World chess champion Viswanathan Anand is still in Germany. His tickets for Spain, where he lives, have been booked for November 5. The Indian ace clinched the World Championship against Russia's Vladimir Kramnik after the 11th game of the 12-round final ended in a draw last Wednesday, giving him a 6.5-4.5 victory.
Anand spoke to Shobha Warrier from Frankfurt about the championship:
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First, congratulations to the World champion!
Thank you very much.
This championship is being described as one of the most one-sided at this level by many experts. Did you expect it to be such a one-sided affair?
One-sided is too strong an expression to use. The match was quite tough though the score definitely was heavily in my favour. It was not that the games were easy; they were very tough and very intense.
Is it your preparation that helped you floor Kramnik and make him rather defenceless?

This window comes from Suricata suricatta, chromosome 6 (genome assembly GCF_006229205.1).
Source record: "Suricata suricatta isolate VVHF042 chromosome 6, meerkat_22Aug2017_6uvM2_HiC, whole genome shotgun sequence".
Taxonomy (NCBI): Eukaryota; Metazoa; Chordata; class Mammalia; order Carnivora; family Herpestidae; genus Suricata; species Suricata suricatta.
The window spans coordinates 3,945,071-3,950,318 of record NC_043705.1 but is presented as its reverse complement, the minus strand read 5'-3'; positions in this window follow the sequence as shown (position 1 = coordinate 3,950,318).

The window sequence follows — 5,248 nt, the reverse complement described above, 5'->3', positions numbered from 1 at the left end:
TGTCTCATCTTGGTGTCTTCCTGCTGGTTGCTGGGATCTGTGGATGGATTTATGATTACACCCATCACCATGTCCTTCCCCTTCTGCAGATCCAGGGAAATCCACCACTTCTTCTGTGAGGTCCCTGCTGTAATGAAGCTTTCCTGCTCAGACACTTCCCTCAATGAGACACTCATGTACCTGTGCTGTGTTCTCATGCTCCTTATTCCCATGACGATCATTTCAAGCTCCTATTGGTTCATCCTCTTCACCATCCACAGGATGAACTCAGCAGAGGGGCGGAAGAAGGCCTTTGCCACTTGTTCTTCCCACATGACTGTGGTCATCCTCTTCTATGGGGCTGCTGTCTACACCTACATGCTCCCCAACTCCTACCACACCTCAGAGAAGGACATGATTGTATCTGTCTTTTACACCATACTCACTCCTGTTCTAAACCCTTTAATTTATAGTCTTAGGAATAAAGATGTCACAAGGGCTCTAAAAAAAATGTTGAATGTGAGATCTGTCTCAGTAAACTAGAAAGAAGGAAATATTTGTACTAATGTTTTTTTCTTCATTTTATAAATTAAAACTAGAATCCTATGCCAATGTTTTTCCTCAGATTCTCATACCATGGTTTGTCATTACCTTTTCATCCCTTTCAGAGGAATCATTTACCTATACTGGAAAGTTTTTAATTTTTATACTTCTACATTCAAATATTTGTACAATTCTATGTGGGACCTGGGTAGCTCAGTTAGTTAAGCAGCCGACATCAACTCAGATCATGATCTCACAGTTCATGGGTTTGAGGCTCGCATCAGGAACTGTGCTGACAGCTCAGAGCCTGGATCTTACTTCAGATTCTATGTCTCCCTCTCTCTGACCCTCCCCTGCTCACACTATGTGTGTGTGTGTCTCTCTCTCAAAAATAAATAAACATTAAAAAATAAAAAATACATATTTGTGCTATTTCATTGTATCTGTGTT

In fact, I would say both of us prepared excellently. It went on for months. I have no doubt his preparation had been excellent. As important as the preparation is guessing what your opponent had prepared and what he might be doing. That is the key. This is where we did much better.
Were you and your seconds thinking from Kramnik's point of view more while preparing?
Yes. Also, we managed to see what kind of challenges we would present, where would he expect me to go, etc. We tried to go into the areas where he would not expect me to go at all. I played different things which I have never done before at places like Vienna. We were able to come up with lots of new stuff.
Photographs: Frederic Friedel and Wolfgang Rzychon, www.chessbase.com